- Who We Are
- What We Do
- How To Apply/Report
- News & Learning
- Contact Us
In the wake of the 2007 Māori Child Abuse Summit, and with high-profile cases of abuse continuing to make harrowing headlines, Dr Hone Kaa and his nephew Anton Blank decided it was time to forge a solution.
Drawing on their shared background in social services and Māori advocacy, the pair formed Mana Ririki in 2008. This charitable trust set out to create a Māori-led response to the tragically high incidence of maltreatment among Māori children (tamariki, or ririki).
To formulate responses that could help whānau change entrenched patterns of violence, Mana Ririki needed to return to cultural roots. “Mainstream parenting models are not suited to many Māori families, who need a Māori model,” said Anton, Mana Ririki’s Executive Director (Dr Kaa passed away in 2012).
Tikanga Ririki, the core programme, tailors advice to parents in a culturally appropriate way through workshops, free resources and advice. A key element has been the development of a Māori parenting model based on pre-colonial philosophy, in which children were favoured as gifts from the atua (spiritual beings) and tūpuna (ancestors).
Traditional Māori society viewed tamariki as preceding others still unborn, which meant that they were tapu (sacred) and therefore protected by special rules and restrictions. Aroha (loving care) and indulgence were the guiding principles for whānau; violence or punitive discipline were anathema to the tūpuna.
Comments from parents who have completed the programme are eye opening.
Mana Ririki recognises that many Māori families live in poverty and at the edge of society, but there is also mindfulness that those in prominent positions, as well as extended families, can be guilty of complacency. “It’s about keeping Māori communities aware of the high rates of violence towards Māori children, especially Māori boys, largely by the Māori whānau itself,” said Mana Ririki Chair Dr Kuni Jenkins.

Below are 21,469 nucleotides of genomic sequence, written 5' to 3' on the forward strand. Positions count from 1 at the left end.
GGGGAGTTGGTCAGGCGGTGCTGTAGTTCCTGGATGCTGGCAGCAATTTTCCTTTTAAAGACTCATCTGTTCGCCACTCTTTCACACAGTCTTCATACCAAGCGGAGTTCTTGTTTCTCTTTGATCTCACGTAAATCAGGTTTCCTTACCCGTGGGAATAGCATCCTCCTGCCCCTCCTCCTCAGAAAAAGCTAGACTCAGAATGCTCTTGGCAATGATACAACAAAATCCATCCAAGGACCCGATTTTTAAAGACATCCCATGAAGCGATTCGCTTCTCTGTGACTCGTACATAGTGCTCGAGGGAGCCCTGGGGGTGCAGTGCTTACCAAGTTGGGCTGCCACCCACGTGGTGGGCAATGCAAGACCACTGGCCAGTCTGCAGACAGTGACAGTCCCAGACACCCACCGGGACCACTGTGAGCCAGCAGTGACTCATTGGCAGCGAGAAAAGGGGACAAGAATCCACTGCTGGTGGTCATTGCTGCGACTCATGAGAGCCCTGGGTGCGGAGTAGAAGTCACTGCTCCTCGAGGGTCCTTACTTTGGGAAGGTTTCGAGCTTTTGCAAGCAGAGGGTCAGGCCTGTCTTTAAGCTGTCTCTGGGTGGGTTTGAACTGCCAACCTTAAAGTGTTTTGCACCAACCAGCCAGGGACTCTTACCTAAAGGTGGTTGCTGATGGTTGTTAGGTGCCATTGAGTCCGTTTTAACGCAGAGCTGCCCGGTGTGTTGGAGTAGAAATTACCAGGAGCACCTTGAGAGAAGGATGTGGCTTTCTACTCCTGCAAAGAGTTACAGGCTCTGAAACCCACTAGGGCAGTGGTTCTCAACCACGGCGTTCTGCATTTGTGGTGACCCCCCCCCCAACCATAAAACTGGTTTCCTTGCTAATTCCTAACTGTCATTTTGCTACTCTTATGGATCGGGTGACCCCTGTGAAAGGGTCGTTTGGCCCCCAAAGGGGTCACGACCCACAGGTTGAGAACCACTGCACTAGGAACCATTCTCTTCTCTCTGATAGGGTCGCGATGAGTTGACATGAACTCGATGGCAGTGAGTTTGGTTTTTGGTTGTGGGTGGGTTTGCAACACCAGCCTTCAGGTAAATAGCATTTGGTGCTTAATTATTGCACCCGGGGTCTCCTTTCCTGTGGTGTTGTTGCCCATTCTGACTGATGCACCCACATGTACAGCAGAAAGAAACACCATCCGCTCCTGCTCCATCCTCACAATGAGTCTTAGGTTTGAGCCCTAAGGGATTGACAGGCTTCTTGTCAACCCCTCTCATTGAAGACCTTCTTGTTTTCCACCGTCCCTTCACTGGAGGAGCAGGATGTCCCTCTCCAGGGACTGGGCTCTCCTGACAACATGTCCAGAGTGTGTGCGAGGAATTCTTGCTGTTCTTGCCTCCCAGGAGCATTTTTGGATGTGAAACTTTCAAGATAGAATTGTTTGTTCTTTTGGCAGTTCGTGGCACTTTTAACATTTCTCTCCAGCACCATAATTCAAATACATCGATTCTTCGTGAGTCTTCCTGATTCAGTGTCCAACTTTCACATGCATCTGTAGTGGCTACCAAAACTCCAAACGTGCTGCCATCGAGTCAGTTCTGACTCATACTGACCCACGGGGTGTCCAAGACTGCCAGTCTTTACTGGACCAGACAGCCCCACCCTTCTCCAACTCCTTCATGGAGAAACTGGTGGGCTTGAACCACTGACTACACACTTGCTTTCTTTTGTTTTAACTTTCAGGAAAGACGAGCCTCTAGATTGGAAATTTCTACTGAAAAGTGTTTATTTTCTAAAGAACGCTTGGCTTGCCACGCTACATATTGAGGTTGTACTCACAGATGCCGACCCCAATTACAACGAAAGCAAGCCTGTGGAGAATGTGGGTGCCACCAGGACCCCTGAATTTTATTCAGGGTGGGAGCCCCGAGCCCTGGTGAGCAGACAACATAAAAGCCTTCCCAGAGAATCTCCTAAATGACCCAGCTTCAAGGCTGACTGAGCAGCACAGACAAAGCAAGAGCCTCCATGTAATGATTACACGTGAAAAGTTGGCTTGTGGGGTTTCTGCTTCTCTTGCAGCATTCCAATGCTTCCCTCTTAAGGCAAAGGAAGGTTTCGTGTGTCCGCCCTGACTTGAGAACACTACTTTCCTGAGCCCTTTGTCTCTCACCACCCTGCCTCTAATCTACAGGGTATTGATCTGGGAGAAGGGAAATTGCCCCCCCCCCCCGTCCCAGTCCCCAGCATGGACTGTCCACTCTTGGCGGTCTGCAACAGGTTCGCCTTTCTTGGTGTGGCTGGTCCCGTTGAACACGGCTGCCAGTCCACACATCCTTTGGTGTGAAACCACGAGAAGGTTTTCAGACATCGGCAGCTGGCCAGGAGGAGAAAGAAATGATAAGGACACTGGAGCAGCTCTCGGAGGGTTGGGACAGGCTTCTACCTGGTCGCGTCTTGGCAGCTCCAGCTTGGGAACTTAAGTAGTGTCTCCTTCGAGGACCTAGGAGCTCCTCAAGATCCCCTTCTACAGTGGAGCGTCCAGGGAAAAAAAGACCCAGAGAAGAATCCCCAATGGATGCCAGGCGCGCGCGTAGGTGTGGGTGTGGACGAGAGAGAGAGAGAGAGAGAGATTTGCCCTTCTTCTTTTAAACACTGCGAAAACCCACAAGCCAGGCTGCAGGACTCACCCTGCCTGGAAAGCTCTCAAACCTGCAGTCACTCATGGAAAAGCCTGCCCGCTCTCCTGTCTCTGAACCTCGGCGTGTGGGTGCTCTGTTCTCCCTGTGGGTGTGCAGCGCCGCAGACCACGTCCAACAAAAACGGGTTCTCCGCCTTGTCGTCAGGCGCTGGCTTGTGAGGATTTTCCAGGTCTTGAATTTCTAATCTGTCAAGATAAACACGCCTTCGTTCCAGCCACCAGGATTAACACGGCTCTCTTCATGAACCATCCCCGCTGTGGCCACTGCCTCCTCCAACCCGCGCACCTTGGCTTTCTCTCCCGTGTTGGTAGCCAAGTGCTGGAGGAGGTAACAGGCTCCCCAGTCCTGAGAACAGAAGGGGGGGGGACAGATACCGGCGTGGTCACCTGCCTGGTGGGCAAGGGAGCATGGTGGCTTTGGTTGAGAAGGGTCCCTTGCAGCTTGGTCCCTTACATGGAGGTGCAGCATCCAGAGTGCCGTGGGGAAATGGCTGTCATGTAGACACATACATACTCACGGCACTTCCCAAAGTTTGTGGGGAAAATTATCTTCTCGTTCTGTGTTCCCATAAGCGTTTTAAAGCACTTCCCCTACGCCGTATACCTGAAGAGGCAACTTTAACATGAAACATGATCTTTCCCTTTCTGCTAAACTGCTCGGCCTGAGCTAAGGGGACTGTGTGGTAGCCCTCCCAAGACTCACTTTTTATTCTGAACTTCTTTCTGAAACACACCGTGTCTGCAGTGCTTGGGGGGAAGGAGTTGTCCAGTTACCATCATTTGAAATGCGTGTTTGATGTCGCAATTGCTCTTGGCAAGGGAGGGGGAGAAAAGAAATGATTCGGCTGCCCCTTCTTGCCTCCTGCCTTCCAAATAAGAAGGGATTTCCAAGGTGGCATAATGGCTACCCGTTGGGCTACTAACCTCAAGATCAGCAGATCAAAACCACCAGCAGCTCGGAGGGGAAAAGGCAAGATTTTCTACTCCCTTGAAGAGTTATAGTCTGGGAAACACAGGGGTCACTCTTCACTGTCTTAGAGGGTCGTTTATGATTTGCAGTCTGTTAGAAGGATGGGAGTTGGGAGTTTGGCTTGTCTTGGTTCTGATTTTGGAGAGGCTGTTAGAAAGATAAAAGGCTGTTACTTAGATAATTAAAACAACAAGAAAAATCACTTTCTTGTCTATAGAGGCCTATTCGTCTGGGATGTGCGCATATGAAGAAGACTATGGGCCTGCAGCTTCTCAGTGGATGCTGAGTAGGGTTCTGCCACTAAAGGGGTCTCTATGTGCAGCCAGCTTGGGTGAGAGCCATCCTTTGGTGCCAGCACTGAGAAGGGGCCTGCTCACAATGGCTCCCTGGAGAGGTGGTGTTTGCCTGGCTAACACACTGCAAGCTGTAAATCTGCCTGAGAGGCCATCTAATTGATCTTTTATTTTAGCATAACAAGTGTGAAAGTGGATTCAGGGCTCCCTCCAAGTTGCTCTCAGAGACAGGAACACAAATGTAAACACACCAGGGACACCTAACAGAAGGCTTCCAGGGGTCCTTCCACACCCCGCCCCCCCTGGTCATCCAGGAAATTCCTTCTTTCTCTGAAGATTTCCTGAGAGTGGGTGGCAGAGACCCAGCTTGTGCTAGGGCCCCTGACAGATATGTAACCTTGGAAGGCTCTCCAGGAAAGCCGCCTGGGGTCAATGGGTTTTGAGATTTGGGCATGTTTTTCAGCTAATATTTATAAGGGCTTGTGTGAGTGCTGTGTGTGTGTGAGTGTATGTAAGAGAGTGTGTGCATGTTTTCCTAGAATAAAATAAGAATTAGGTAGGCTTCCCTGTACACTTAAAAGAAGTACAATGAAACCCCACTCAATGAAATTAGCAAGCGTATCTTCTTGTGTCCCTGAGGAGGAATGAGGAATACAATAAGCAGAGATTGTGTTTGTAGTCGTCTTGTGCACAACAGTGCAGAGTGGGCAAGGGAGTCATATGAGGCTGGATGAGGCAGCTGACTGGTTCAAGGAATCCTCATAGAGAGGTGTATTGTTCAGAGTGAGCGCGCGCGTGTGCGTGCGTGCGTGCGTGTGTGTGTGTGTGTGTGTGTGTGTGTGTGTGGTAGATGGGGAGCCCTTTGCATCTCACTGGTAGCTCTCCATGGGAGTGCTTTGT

The Tindall Foundation has committed funding to Mana Ririki in two stages: $70,000 per annum for three years, and $130,000 per annum for another three years. The donations are to support organisation and management of training workshops, evaluate Tikanga Ririki’s effectiveness and, more recently, restructure programme delivery.
That backing has also helped Mana Ririki execute a strong communications programme. After bringing together leading Māori musicians as the Aotearoa Reggae Allstars, Mana Ririki released a remake of the Herbs’ classic ‘Sensitive to a Smile’ in June 2013—raising awareness of child abuse while also raising funds to tackle the issue.
For more information contact:
The world’s biggest pyjama party could be happening in South Auckland this winter, thanks Read more »
The Department of Internal Affairs’ Policy Team is consulting publicly on how to modernise Read more »
Yesterday marked the start of Student Volunteer Week 2019 (1-7 April). During Student Volunteer Week we celebrate Read more »
The Tindall Foundation has a long standing relationship with Storytime Foundation. Since 2010 we Read more »
The Tindall Foundation has supported the community foundation movement in New Zealand for the Read more »
When local communities pull together they can make a significant difference to their people Read more »